“Forces in Life: A Daddy-Daughter Dialogue,” New Era, May 1986, 4
It was one of those memorable moments—one of those special times when a wonderful daughter comes to her loving father with an honest question that deserves a careful answer. The question of this attractive teenage daughter was, “How far can I go with boys and still maintain acceptable standards with you and with my Father in Heaven?”
Sensing the opportunity to teach a vital lesson, the father philosophically replied, “There are two important forces in the world—centrifugal forces and centripetal forces. The term centrifugal force comes from Latin roots meaning ‘fleeing from the center’. Centripetal force is ‘a force directed toward the center’.”
“Oh, Dad,” she interrupted, “I ask a simple question and you give me a complicated answer! Can’t you just give me a simple answer?”
“What was your question again?”
“The question, Dad, was ‘Just how far can I go and still be proper?’”
“Well, my dear daughter, it all depends on where you want to go!” the father answered as he gently led her by the arm over to mother’s nearby quilting project. “Let’s take a little tuft of this cotton upstairs to your room and put it on the turntable of your record player.” He molded the cotton with his fingers into a small ball as they entered her room and walked over to the record player. Then he placed the ball on the very edge of the turntable and said, “Now turn it on.
She did so, and after three or four revolutions the little cotton ball went flying out into the room.
“Turn the record player off,” the father directed, “and put the cotton at the center of the disc. Now turn it on again.”
She did as she was told, and round and round the turntable went. But this time the tuft of cotton did not move.
“That is what I mean by centrifugal and centripetal forces,” the father continued. “One force causes an object to flee from the center, and the other directs an object toward the center.”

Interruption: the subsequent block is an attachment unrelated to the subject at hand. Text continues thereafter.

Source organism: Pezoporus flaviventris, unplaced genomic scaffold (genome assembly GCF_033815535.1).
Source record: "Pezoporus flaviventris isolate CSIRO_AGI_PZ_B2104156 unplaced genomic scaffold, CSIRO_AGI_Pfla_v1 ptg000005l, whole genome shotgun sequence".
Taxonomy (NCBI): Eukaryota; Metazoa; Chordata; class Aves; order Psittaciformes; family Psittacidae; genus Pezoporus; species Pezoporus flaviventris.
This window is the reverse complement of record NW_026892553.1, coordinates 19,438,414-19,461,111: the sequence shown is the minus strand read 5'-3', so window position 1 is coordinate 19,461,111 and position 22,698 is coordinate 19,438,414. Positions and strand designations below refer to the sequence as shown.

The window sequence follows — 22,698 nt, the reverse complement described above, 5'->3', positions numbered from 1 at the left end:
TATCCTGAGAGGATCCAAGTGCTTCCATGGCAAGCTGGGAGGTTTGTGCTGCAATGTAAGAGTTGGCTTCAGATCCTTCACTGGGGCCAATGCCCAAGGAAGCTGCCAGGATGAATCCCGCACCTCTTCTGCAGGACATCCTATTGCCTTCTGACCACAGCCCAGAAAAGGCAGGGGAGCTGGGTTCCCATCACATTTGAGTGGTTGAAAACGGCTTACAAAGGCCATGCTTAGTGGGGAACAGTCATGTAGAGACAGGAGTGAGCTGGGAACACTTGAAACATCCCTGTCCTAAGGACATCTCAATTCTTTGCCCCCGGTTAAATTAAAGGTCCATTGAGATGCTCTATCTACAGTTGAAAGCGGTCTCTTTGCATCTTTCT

He smiled as he reminded his daughter of one of her favorite rides at the amusement park when she was younger. “Remember how much time you used to spend on that large spinning turntable in the fun house? You and all the other children would scramble toward the center and try to hold your places as the huge wheel spun.”
“Oh, yes,” the daughter replied. “Once that wheel started spinning, the kids closest to the edge went sliding off just like that cotton ball, and the ones who managed to hold their position near the center stayed on.”
Her eyes sparkled as she remembered how she would slip and slide on the big wheel. “I tried my best to work my way from the edge toward the center, but it was a real struggle. I had to crawl and apply great traction with my hands to pull myself up toward the center. And if that weren’t hard enough, I always had to be on guard for those who didn’t make it, because they usually grabbed someone else as they spun off and tried to take them with them.”
“In a way, life is like that,” her father explained. “There are struggles, and people going downward sometimes tend to drag those nearby down with them. We, on the other hand, are trying to climb against those forces that are pulling us down.
“Now back to your question. How far you can go as you enjoy the companionship of your friends depends on where you want to go. If you want to go up and onward, you behave one way. If you want to go down and out, you behave another way.”
“I want to go up, Dad,” she replied without hesitation. “I want to reach my goals.”
Since his daughter had recently attended a lecture by a member of a team that tried to conquer Mt. Everest, the father could not resist another comparison. “If that’s the direction you want to go, let’s take some lessons from those expert mountain climbers you met. What do you remember most about their experiences?”
“Oh, I learned a lot, but the most important thing I remember is their advance planning. They anticipated everything that could possibly happen and were prepared with decisions made well in advance in response to whatever they might encounter.